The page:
1.3.11 Discharge planning Spirometry should be measured in all patients before discharge. [2004] Patients should be re-established on their optimal maintenance bronchodilator therapy before discharge. [2004] Patients who have had an episode of respiratory failure should have satisfactory oximetry or arterial blood gas results before discharge. [2004] All aspects of the routine care that patients receive (including appropriateness and risk of side effects) should be assessed before discharge. [2004] Patients (or home carers) should be given appropriate information to enable them to fully understand the correct use of medications, including oxygen, before discharge. [2004] Arrangements for follow-up and home care (such as visiting nurse, oxygen delivery, referral for other support) should be made before discharge. [2004] Before the patient is discharged, the patient, family and physician should be confident that he or she can manage successfully. When there is remaining doubt a formal activities of daily living assessment may be helpful. [2004]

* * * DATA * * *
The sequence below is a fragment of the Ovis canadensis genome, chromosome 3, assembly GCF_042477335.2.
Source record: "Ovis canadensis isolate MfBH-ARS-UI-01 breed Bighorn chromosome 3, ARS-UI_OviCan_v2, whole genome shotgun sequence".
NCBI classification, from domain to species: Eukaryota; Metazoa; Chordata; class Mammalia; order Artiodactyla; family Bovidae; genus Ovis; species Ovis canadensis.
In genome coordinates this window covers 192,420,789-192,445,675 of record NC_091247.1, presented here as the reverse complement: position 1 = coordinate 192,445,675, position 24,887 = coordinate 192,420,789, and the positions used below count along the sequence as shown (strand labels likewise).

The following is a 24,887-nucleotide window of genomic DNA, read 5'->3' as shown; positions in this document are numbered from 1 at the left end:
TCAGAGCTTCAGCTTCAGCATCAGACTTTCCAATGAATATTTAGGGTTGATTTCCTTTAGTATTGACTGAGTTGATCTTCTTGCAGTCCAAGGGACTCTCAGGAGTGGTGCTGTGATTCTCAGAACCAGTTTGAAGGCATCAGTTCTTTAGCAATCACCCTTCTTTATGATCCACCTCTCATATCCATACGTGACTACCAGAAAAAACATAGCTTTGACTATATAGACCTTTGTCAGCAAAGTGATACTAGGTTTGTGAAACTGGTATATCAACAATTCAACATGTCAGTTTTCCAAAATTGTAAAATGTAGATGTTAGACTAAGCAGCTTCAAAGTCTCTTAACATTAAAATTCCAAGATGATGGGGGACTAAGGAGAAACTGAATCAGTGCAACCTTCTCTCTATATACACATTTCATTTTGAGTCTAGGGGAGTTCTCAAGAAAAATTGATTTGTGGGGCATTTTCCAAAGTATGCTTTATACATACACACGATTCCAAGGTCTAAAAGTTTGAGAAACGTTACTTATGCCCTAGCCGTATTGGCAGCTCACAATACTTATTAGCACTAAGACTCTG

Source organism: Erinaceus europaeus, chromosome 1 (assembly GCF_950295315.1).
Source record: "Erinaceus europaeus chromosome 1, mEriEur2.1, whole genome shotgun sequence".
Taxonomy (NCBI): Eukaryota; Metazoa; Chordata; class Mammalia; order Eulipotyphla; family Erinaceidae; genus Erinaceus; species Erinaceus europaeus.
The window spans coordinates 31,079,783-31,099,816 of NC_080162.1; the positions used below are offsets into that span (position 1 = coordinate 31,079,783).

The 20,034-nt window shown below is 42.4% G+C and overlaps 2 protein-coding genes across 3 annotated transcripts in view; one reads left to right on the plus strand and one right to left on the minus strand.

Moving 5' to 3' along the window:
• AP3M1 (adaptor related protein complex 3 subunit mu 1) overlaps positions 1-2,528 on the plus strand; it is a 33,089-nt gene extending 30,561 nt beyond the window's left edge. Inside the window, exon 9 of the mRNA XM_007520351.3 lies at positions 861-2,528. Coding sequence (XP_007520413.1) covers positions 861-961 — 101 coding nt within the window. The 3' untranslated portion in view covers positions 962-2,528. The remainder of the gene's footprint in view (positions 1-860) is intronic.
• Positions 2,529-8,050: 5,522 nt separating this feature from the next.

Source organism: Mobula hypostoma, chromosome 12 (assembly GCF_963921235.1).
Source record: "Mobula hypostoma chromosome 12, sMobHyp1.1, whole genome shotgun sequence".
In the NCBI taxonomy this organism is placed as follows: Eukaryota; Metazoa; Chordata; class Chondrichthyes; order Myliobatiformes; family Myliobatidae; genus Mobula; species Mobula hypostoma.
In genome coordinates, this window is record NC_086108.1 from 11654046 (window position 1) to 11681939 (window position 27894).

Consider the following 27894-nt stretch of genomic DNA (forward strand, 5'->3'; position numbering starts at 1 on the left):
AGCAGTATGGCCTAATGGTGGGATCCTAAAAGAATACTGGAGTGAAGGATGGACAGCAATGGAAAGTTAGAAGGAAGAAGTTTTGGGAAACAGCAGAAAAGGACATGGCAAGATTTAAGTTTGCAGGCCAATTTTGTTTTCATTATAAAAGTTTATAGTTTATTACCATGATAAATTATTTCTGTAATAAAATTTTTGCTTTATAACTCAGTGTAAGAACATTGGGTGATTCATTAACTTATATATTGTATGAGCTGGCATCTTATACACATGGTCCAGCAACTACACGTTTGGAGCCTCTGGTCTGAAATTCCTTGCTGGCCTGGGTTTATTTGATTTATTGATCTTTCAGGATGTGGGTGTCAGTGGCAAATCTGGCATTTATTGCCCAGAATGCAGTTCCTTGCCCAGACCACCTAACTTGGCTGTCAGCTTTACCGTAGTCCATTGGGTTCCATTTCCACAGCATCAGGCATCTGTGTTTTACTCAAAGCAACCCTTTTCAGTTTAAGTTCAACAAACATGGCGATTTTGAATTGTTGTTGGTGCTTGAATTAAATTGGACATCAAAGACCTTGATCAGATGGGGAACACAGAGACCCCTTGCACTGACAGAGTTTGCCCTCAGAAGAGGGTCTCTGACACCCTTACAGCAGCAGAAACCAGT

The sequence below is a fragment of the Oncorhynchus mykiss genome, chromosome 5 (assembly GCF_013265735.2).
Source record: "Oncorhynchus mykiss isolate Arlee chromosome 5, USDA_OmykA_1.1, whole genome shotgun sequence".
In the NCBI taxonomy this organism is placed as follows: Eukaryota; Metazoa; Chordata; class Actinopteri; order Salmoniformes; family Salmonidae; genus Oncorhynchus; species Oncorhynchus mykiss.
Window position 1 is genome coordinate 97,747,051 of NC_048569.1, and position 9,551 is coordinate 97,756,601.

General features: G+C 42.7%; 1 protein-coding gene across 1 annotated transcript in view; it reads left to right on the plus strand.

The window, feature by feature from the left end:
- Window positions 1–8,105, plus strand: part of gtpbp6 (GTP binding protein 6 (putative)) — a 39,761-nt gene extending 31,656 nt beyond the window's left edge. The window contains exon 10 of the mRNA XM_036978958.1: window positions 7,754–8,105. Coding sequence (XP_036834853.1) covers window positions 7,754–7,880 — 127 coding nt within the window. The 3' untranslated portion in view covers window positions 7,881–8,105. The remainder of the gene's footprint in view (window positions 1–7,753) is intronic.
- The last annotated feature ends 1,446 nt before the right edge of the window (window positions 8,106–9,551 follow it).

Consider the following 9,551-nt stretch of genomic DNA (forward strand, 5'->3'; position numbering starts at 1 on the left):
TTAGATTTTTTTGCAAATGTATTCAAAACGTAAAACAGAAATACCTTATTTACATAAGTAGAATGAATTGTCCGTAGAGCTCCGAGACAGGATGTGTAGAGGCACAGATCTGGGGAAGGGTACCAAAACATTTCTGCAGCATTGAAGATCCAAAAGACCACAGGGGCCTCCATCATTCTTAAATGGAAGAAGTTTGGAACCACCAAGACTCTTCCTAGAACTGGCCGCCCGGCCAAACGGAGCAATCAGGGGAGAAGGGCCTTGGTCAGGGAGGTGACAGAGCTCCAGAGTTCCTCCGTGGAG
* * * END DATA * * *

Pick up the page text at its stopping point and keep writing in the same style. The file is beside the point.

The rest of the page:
[2] Quanjer PH, Tammeling GJ, Cotes JE et al. (1993) Lung volumes and forced ventilatory flows. Report Working Party Standardization of Lung Function Tests, European Community for Steel and Coal. Official Statement of the European Respiratory Society. European Respiratory Journal (Suppl) 16: 5–40.

[3] Definitive spirometry reference values are not currently available for all ethnic populations. The GDG was aware of ongoing research in this area.

[4] Jonsson JS, Gislason T, Gislason D et al. (1998) Acute bronchitis and clinical outcome three years later: prospective cohort study. British Medical Journal 317(7170): 1433.

[6] The British national formulary states that a SAMA should be discontinued when a LAMA is started.

[7] See also 'Oseltamivir, amantadine (review) and zanamivir for the prophylaxis of influenza' (NICE technology appraisal guidance 158) and 'Amantadine, oseltamivir and zanamivir for the treatment of influenza' (NICE technology appraisal guidance 168).

[8] This recommendation was not reviewed as part of the 2010 guideline update. 'Obesity' (NICE clinical guideline 43), published in 2006, states a healthy range is 18.5 to 24.9 kg/m2, but this range may not be appropriate for people with COPD.

[9] British Thoracic Society Standards of Care Committee (2002) Managing passengers with respiratory disease planning air travel: British Thoracic Society recommendations. Thorax 57(4): 289–304.

[10] Readers should refer to local protocols.

  • National Institute for Health and Care Excellence (NICE)